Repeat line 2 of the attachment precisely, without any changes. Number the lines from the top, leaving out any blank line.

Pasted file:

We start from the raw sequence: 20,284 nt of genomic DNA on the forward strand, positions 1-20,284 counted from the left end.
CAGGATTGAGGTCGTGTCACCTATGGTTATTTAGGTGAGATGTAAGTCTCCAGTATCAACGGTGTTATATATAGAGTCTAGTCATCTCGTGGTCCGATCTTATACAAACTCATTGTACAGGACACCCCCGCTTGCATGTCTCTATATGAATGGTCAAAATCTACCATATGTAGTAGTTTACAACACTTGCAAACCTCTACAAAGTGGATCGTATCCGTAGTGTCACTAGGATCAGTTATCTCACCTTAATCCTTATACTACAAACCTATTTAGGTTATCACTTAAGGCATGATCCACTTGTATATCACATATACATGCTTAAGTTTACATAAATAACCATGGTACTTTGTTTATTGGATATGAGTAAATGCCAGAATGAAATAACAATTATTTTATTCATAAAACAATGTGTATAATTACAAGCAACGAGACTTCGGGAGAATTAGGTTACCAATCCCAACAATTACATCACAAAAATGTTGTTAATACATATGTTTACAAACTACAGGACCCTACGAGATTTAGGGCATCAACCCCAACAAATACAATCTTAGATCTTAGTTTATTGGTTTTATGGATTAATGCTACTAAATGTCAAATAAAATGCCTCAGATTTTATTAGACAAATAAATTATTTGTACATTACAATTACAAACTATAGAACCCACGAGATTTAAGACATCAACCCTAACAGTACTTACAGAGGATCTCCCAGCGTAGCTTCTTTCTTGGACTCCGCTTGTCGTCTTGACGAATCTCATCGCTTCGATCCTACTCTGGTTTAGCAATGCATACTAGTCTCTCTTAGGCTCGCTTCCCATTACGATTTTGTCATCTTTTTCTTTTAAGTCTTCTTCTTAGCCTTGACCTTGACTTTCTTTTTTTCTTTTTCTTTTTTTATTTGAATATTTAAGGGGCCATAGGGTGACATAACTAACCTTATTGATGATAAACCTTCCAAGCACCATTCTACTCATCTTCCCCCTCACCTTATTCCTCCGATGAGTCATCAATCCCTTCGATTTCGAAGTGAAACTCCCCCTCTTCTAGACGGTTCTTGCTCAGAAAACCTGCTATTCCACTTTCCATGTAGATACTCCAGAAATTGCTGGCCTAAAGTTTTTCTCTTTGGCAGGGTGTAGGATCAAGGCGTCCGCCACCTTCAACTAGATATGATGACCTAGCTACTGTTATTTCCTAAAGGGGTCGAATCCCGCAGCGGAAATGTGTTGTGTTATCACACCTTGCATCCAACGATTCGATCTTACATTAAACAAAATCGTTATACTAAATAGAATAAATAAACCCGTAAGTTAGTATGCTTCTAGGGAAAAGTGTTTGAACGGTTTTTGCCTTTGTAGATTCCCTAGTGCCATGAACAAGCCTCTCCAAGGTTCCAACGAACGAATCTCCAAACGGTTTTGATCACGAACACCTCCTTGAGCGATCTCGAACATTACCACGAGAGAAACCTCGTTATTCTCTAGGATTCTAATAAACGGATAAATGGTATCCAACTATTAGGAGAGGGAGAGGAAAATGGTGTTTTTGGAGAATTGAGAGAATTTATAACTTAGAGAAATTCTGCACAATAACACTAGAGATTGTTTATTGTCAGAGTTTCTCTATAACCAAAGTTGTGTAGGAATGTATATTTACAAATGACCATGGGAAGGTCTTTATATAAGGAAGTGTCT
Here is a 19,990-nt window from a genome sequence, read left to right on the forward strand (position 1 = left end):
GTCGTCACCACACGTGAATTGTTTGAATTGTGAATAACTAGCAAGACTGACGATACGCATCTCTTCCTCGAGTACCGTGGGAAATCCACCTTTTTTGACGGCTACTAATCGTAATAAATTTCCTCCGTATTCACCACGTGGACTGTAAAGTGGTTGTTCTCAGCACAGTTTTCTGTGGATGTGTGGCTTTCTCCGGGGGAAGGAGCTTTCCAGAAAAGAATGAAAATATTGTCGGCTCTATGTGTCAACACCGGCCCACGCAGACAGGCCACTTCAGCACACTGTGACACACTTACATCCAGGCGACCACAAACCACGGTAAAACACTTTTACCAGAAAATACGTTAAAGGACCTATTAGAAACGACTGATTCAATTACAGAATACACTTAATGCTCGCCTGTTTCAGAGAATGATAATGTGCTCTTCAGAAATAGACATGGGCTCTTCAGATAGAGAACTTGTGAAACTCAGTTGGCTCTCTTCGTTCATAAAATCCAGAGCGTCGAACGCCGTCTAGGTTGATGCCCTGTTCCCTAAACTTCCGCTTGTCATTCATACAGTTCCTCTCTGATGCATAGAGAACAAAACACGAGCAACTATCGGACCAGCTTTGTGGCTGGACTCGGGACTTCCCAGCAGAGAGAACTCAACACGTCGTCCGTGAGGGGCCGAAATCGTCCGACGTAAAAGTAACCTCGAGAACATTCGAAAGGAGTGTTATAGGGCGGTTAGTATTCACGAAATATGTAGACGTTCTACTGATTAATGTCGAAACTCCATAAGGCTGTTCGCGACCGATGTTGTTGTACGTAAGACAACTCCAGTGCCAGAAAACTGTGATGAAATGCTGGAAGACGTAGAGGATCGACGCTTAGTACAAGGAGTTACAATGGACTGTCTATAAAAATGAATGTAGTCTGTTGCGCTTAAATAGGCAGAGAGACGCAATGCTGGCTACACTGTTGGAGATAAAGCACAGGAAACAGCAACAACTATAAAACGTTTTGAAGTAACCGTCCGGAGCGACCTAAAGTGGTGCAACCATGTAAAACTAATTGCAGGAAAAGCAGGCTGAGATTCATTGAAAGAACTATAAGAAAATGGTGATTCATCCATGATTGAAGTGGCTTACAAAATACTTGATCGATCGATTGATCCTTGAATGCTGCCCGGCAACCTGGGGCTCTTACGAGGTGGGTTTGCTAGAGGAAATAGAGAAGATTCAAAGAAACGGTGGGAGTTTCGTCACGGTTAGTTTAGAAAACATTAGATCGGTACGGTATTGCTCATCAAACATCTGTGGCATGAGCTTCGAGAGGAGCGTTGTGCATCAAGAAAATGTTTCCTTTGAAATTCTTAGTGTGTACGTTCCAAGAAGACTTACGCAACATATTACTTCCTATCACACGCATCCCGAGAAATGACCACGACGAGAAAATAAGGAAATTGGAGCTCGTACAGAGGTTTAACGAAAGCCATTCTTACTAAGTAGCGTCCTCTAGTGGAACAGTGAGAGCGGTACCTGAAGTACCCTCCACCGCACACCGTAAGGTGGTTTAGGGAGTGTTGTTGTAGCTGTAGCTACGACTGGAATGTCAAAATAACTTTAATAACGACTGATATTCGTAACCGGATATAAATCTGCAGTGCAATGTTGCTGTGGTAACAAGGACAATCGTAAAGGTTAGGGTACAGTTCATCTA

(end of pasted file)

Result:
CAGGATTGAGGTCGTGTCACCTATGGTTATTTAGGTGAGATGTAAGTCTCCAGTATCAACGGTGTTATATATAGAGTCTAGTCATCTCGTGGTCCGATCTTATACAAACTCATTGTACAGGACACCCCCGCTTGCATGTCTCTATATGAATGGTCAAAATCTACCATATGTAGTAGTTTACAACACTTGCAAACCTCTACAAAGTGGATCGTATCCGTAGTGTCACTAGGATCAGTTATCTCACCTTAATCCTTATACTACAAACCTATTTAGGTTATCACTTAAGGCATGATCCACTTGTATATCACATATACATGCTTAAGTTTACATAAATAACCATGGTACTTTGTTTATTGGATATGAGTAAATGCCAGAATGAAATAACAATTATTTTATTCATAAAACAATGTGTATAATTACAAGCAACGAGACTTCGGGAGAATTAGGTTACCAATCCCAACAATTACATCACAAAAATGTTGTTAATACATATGTTTACAAACTACAGGACCCTACGAGATTTAGGGCATCAACCCCAACAAATACAATCTTAGATCTTAGTTTATTGGTTTTATGGATTAATGCTACTAAATGTCAAATAAAATGCCTCAGATTTTATTAGACAAATAAATTATTTGTACATTACAATTACAAACTATAGAACCCACGAGATTTAAGACATCAACCCTAACAGTACTTACAGAGGATCTCCCAGCGTAGCTTCTTTCTTGGACTCCGCTTGTCGTCTTGACGAATCTCATCGCTTCGATCCTACTCTGGTTTAGCAATGCATACTAGTCTCTCTTAGGCTCGCTTCCCATTACGATTTTGTCATCTTTTTCTTTTAAGTCTTCTTCTTAGCCTTGACCTTGACTTTCTTTTTTTCTTTTTCTTTTTTTATTTGAATATTTAAGGGGCCATAGGGTGACATAACTAACCTTATTGATGATAAACCTTCCAAGCACCATTCTACTCATCTTCCCCCTCACCTTATTCCTCCGATGAGTCATCAATCCCTTCGATTTCGAAGTGAAACTCCCCCTCTTCTAGACGGTTCTTGCTCAGAAAACCTGCTATTCCACTTTCCATGTAGATACTCCAGAAATTGCTGGCCTAAAGTTTTTCTCTTTGGCAGGGTGTAGGATCAAGGCGTCCGCCACCTTCAACTAGATATGATGACCTAGCTACTGTTATTTCCTAAAGGGGTCGAATCCCGCAGCGGAAATGTGTTGTGTTATCACACCTTGCATCCAACGATTCGATCTTACATTAAACAAAATCGTTATACTAAATAGAATAAATAAACCCGTAAGTTAGTATGCTTCTAGGGAAAAGTGTTTGAACGGTTTTTGCCTTTGTAGATTCCCTAGTGCCATGAACAAGCCTCTCCAAGGTTCCAACGAACGAATCTCCAAACGGTTTTGATCACGAACACCTCCTTGAGCGATCTCGAACATTACCACGAGAGAAACCTCGTTATTCTCTAGGATTCTAATAAACGGATAAATGGTATCCAACTATTAGGAGAGGGAGAGGAAAATGGTGTTTTTGGAGAATTGAGAGAATTTATAACTTAGAGAAATTCTGCACAATAACACTAGAGATTGTTTATTGTCAGAGTTTCTCTATAACCAAAGTTGTGTAGGAATGTATATTTACAAATGACCATGGGAAGGTCTTTATATAAGGAAGTGTCT